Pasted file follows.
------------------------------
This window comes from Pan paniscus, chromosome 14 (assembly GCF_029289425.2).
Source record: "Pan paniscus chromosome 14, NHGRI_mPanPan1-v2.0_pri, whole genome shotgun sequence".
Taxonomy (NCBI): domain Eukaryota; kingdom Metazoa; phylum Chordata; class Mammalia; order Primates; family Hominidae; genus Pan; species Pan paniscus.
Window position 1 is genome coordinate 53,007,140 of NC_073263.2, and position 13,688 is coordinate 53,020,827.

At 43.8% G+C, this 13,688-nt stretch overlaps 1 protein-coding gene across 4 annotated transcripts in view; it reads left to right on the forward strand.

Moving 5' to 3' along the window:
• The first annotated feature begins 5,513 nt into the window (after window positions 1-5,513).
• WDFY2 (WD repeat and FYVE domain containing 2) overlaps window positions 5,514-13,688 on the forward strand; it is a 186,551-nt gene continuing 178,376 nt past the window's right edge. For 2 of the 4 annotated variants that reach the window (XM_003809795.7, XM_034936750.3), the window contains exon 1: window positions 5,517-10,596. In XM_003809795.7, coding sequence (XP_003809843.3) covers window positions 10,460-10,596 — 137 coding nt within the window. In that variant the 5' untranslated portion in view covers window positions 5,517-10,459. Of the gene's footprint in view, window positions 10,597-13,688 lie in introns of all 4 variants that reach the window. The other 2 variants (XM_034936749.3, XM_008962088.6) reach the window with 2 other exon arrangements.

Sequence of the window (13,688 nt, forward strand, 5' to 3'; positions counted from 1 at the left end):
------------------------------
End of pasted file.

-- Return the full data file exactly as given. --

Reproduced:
This window comes from Pan paniscus, chromosome 14 (assembly GCF_029289425.2).
Source record: "Pan paniscus chromosome 14, NHGRI_mPanPan1-v2.0_pri, whole genome shotgun sequence".
Taxonomy (NCBI): domain Eukaryota; kingdom Metazoa; phylum Chordata; class Mammalia; order Primates; family Hominidae; genus Pan; species Pan paniscus.
Window position 1 is genome coordinate 53,007,140 of NC_073263.2, and position 13,688 is coordinate 53,020,827.

At 43.8% G+C, this 13,688-nt stretch overlaps 1 protein-coding gene across 4 annotated transcripts in view; it reads left to right on the forward strand.

Moving 5' to 3' along the window:
• The first annotated feature begins 5,513 nt into the window (after window positions 1-5,513).
• WDFY2 (WD repeat and FYVE domain containing 2) overlaps window positions 5,514-13,688 on the forward strand; it is a 186,551-nt gene continuing 178,376 nt past the window's right edge. For 2 of the 4 annotated variants that reach the window (XM_003809795.7, XM_034936750.3), the window contains exon 1: window positions 5,517-10,596. In XM_003809795.7, coding sequence (XP_003809843.3) covers window positions 10,460-10,596 — 137 coding nt within the window. In that variant the 5' untranslated portion in view covers window positions 5,517-10,459. Of the gene's footprint in view, window positions 10,597-13,688 lie in introns of all 4 variants that reach the window. The other 2 variants (XM_034936749.3, XM_008962088.6) reach the window with 2 other exon arrangements.

Sequence of the window (13,688 nt, forward strand, 5' to 3'; positions counted from 1 at the left end):